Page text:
Development and Validation of Human Body Finite Element Models for Pedestrian Protection

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Virginia Tech


The pedestrian is one of the most vulnerable road users. According to the World Health Organization (WHO), traffic accidents cause about 1.34 million fatalities annually across the world. This is the eighth leading cause of death across all age groups. Among these fatalities, pedestrians represent 23% (world), 27% (Europe), 40% (Africa), 34% (Eastern Mediterranean), and 22% (Americas) of total traffic deaths. In the United States, approximately 6,227 pedestrians were killed in road crashes in 2018, the highest number in nearly three decades.

To protect pedestrians during Car-to-Pedestrian Collisions (CPC), subsystem impact tests, using impactors corresponding to the pedestrian's head and upper/lower leg were included in regulations. However, these simple impact tests cannot capture the complex vehicle-pedestrian interaction, nor the pedestrian injury mechanisms, which are crucial to understanding pedestrian kinetics/kinematics responses in CPC accidents. Numerous variables influence injury variation during vehicle-pedestrian interactions, but current test procedures only require testing in the limited scenarios that mostly focus on the anthropometry of the 50th percentile male subject. This test procedure cannot be applied to real-world accidents nor the entire pedestrian population due to the incredibly specific nature of the testing. To better understand the injury mechanisms of pedestrians and improve the test protocols, more pre-impact variables should be considered in order to protect pedestrians in various accident scenarios.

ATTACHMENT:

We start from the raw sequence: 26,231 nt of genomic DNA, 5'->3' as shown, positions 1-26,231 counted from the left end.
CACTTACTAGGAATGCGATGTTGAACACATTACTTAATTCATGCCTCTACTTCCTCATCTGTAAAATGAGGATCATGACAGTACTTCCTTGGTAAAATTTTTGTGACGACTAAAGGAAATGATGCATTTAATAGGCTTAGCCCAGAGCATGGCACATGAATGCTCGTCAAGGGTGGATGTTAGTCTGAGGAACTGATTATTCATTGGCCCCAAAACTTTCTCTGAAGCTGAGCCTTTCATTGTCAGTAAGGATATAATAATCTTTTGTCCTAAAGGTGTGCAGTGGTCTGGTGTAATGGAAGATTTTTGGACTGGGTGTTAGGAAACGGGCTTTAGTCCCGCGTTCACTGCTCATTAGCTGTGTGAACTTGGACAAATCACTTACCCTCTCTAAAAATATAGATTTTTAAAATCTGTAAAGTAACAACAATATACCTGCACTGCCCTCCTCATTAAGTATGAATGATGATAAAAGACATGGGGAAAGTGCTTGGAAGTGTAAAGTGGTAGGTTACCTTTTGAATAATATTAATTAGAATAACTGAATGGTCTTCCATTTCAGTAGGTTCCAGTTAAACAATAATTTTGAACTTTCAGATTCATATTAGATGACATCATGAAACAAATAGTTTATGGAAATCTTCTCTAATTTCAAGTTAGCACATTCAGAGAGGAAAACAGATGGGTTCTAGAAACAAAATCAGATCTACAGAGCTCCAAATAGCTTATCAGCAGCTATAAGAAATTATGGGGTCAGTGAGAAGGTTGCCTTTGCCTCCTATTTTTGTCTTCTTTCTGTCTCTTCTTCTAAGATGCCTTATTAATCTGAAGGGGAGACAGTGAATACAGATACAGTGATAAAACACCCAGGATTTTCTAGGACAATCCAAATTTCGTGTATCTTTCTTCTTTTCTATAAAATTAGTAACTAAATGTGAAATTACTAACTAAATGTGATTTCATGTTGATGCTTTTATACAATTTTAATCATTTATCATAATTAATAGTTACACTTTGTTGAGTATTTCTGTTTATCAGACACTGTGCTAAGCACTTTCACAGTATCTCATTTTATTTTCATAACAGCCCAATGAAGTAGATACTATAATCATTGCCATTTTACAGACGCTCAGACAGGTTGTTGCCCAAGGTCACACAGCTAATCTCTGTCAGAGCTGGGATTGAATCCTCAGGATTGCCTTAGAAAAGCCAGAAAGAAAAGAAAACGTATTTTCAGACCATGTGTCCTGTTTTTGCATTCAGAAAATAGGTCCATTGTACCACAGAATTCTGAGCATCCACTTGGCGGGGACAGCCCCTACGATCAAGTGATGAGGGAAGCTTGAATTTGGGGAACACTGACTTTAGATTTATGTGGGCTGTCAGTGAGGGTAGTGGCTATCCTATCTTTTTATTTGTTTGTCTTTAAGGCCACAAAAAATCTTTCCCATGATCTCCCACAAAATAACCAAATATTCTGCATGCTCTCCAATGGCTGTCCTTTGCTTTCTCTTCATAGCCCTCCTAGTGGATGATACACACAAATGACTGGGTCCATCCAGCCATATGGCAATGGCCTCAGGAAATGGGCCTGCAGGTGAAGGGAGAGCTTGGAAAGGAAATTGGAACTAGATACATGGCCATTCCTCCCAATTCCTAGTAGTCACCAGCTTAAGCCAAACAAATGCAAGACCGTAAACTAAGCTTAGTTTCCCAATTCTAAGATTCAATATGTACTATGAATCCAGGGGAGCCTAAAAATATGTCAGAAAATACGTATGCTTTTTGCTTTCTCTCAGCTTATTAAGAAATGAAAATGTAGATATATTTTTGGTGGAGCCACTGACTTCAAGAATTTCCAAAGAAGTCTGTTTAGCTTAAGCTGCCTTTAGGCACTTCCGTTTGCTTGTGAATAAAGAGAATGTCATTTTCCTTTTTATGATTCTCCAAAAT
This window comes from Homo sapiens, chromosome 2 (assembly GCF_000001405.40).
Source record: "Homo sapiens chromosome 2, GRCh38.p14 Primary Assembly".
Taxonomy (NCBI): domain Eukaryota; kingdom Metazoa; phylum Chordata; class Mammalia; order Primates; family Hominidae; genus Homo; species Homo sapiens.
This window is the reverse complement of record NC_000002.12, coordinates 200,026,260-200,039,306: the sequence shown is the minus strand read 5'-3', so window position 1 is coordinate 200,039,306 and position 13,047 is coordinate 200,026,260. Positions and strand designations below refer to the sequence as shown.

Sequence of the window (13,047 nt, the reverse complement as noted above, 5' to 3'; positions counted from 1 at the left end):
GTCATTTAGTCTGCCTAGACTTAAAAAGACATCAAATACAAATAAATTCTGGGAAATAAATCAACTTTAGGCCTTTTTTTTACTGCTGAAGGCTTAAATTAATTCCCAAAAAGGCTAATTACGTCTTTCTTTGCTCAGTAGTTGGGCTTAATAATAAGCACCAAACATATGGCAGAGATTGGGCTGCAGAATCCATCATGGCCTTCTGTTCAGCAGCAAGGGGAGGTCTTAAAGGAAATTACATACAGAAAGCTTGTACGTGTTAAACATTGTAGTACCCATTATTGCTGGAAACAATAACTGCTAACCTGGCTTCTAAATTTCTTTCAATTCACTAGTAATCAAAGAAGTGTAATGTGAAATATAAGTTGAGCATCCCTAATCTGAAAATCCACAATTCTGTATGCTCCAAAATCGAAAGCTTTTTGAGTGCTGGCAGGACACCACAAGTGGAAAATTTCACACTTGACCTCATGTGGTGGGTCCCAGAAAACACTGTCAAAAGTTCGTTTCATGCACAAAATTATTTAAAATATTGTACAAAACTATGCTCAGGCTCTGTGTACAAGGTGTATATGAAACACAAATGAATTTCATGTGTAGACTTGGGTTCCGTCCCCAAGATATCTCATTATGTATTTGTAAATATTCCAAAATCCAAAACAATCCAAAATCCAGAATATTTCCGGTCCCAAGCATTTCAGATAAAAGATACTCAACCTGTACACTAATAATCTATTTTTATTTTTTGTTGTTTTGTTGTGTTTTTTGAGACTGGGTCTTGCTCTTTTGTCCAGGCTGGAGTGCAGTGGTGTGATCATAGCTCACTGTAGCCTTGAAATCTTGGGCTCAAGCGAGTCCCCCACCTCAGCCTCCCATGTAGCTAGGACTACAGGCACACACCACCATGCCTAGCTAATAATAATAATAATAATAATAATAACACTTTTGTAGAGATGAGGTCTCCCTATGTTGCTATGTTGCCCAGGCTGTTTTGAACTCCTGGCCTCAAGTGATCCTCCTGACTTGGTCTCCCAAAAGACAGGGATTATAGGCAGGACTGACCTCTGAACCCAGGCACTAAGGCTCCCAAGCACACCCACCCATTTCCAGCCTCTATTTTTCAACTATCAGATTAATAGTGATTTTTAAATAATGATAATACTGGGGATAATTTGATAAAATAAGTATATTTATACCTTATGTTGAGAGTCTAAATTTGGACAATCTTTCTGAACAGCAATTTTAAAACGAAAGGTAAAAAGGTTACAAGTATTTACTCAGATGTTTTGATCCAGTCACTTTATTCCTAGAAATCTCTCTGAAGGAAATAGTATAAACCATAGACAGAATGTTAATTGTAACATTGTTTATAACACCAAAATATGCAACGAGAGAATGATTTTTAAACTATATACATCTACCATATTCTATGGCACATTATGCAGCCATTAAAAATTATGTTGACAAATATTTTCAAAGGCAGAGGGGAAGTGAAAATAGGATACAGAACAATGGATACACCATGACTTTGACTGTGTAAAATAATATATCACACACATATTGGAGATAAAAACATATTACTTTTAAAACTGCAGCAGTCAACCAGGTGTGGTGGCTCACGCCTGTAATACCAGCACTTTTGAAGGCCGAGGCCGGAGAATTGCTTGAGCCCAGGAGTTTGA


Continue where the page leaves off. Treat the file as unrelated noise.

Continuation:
In this study, simplified finite element (FE) models corresponding to 5th percentile female (F05), 50th percentile male (M50), and 95th percentile male (M95) pedestrians were developed and validated in order to investigate the kinetics and kinematics of pedestrians in a cost-effective study. The model geometries were reconstructed from medical images and exterior scanned data corresponding to a small female, mid-sized male, and tall male volunteers, respectively. These models were validated based on post mortem human surrogate (PMHS) test data under various loading including valgus bending at knee joint, lateral/anterior-lateral impact at shoulder, pelvis, thorax, and abdomen, and lateral impact during CPC. Overall, the kinetic/kinematic responses predicted by the pedestrian FE models showed good agreement against the corresponding PMHS test data. To predict injuries from the tissue level up to the full-body, detailed pedestrian models, including sophisticated musculoskeletal system and internal organs, were developed and validated as well. Similar validations were performed on the detailed pedestrian models and showed high-biofidelic responses against the PMHS test data.

After model development and validation, the effect of pre-impact variables, such as anthropometry, pedestrian posture, and vehicle type in CPC impacts were investigated in different impact scenarios. The M50-PS model's posture was modified to replicate pedestrian gait posture. Five models were developed to demonstrate pedestrian posture in 0, 20, 40, 60, and 80 % of the gait cycle. In a sensitivity study, the 50th percentile male pedestrian simplified (M50-PS) model in gait predicted various kinematic responses as well as the injury outcomes in CPC impact with different vehicle type.

The pedestrian FE models developed in this work have the capability to reproduce the kinetic/kinematic responses of pedestrians and to predict injury outcomes in various CPC impact scenarios. Therefore, this work could be used to improve the design of new vehicles and current pedestrian test procedures, which eventually may reduce pedestrian fatalities in traffic accidents.



finite element modeling, impact biomechanics, pedestrian safety, computational biomechanics